The World Health Organization (WHO) estimates that between 81,000 and 138,000 people worldwide die each year as a result of venomous snake bites. About 400,000 are permanently disabled or disfigured. In Brazil, in 2020, 31,395 accidents with snakes were registered in the official systems of the Ministry of Health, of which 121 were fatal.
In case in aciinnte involving stings in snakes, it is essential to perform first aid and remain calm. The person who took sting inve stay at rest, hydrate and keep the wound site elevated.
The Ministry of Health recommends that the victim be taken to the hospital in referral for treatment in aciinnearest snakebites. Care must be provided in the shortest possible time to reduce health risks.
What to do and what to avoid
Although antivenom is specific for each of the four groups in snakes, no needin and it is not even recommended to try to capture the animal, just having a photo of the snake is enough. From the symptoms presented, a trained physician will recognize the type in aciinand will administer, if necessary, the correct serum.
It is important to remember that do not inve cut, drill or tie the place of sting with garrotes or tourniquets . These measures can aggravate the situation, making an accidentinlight weight in a difficult treatment.
Other myth is that drinking alcohol can neutralize the poison from the snake. Some people cut off the snake’s head and put it inside the cup, which is not recommended. Alcohol has no effect on poisoning, explains doctor Roberta Piorelli, who works at the Vital Brazil Hospital of the Butantan Institute, specializing in the treatment of accidents with venomous animals.
“Another very common mistake is to apply a tourniquet to the bite site to prevent the venom from circulating or spreading throughout the body. This only worsens blood circulation at the site of the bite and increases the risk of necrosis and amputation of limbs”, warns Roberta.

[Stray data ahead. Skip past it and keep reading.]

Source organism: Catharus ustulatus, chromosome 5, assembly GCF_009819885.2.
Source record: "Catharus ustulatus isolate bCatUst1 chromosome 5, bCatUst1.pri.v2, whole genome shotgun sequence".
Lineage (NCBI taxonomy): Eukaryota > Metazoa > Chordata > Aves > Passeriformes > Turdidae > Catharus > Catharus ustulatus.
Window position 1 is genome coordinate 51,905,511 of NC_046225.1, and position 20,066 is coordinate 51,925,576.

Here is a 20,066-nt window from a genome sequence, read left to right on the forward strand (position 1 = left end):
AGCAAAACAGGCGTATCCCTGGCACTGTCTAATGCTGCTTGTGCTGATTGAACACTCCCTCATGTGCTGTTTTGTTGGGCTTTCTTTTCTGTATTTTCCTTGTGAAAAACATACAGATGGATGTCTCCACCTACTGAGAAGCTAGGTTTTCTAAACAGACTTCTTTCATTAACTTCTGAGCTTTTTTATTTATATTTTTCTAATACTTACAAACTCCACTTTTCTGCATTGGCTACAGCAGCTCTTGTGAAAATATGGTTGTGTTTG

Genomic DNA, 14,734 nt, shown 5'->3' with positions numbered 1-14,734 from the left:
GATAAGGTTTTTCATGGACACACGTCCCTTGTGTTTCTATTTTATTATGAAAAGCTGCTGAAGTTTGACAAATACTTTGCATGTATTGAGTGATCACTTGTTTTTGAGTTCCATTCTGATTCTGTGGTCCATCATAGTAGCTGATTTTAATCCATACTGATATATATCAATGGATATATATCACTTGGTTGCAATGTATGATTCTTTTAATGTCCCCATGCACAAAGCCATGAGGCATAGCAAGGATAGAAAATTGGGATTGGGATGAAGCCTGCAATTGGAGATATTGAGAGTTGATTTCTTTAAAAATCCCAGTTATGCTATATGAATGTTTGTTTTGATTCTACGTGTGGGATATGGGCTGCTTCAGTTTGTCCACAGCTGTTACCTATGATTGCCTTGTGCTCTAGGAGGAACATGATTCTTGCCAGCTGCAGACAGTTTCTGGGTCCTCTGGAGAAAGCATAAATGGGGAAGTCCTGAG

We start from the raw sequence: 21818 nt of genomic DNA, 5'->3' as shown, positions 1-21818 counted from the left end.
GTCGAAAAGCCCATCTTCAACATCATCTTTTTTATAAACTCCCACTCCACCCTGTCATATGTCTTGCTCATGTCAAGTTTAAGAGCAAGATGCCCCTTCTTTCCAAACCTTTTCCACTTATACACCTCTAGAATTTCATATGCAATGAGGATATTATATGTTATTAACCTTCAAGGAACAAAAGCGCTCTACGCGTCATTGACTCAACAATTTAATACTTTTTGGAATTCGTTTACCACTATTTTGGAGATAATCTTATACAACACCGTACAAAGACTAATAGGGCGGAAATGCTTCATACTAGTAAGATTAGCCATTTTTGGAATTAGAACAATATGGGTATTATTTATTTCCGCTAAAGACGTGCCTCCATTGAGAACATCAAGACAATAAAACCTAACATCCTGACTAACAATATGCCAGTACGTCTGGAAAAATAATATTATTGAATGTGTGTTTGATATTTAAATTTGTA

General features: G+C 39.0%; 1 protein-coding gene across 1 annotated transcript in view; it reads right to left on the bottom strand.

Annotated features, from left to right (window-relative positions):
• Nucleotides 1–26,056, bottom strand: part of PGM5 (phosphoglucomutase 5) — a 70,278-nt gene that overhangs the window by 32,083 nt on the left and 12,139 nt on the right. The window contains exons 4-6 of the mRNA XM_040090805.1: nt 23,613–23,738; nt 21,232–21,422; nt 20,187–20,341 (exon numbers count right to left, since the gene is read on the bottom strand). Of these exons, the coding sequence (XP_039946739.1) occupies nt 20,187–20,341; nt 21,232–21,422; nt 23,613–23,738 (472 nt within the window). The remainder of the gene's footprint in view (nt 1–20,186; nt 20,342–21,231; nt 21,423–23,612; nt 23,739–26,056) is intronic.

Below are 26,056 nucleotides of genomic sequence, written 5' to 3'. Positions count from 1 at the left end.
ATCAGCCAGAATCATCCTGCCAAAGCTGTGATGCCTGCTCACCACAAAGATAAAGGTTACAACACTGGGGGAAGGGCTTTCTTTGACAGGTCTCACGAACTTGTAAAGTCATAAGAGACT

What not to do when faced with a snake bite
- Do not make tourniquets;
- do not pass anything on the site of the bite;
- do not cut the bite region to “extract” the poison;
- do not consume alcoholic beverages;
- do not suck the place to try to extract the poison.
The snakebite is very painful and, if the snake is venomous, the concern about the risks increases. In addition to pain and swelling at the site, bleeding in other parts of the body, muscle pain and some neurological symptoms such as double vision and drooping eyelids may occur, depending on the snake’s gender. Without care, there is a risk of severe bleeding that can lead to death.
In Brazil, treatment is carried out with antivenom, produced by the Butantan Institute, distributed throughout Brazil. The serum can only be applied by trained professionals.
For the Butantan specialist, information is essential to avoid complications and more serious outcomes in the face of accidents with snakes.
“The hospital is open 24 hours a day, every day of the week, in addition to helping medical colleagues from other locations by telephone on how to conduct the patient’s treatment and how to identify the animal that caused the accident, using photos. We have a group of biologists on WhatsApp who help us with these identifications on a daily basis. Patients can also get in touch with the hospital to ask questions about accidents with venomous animals and receive guidance on places of care”, says the doctor.
See below what you should do when you have an accident with a snake:
- Wash the bite site with soap and water;
- go to the nearest hospital or health center;
- lie down and elevate the limb that took the bite;
- if possible, and safely, take a picture of the snake to be identified.
The name given to accidents involving snakes is called ophidism, hence the term “ophidian accidents”. They usually occur when the person does not see the snake and involuntarily steps on or touches it.
According to experts, snakes do not ambush humans or run after them to bite them. In Brazil, the snake fauna of medical interest is represented by the species jararaca, rattlesnake, surucucu pico de jackfruit and true coral.
“In Brazil, pit vipers are responsible for 70% of accidents; rattlesnakes, around 9%; surucucus 1.5%; and true corals with less than 1% of records. Most of these accidents affect higher-risk groups, such as rural workers and indigenous populations”, explains the coordinator of the Surveillance of Zoonoses and Vector-borne Diseases of the Health Surveillance Secretariat of the Ministry of Health, Marcelo Wada, in a statement.
The use of personal protective equipment for field and forestry workers is essential to prevent this type of accident. The measure helps to prevent cases of ophidian accidents and guarantees greater protection to the exposed person.
Source: CNN Brasil
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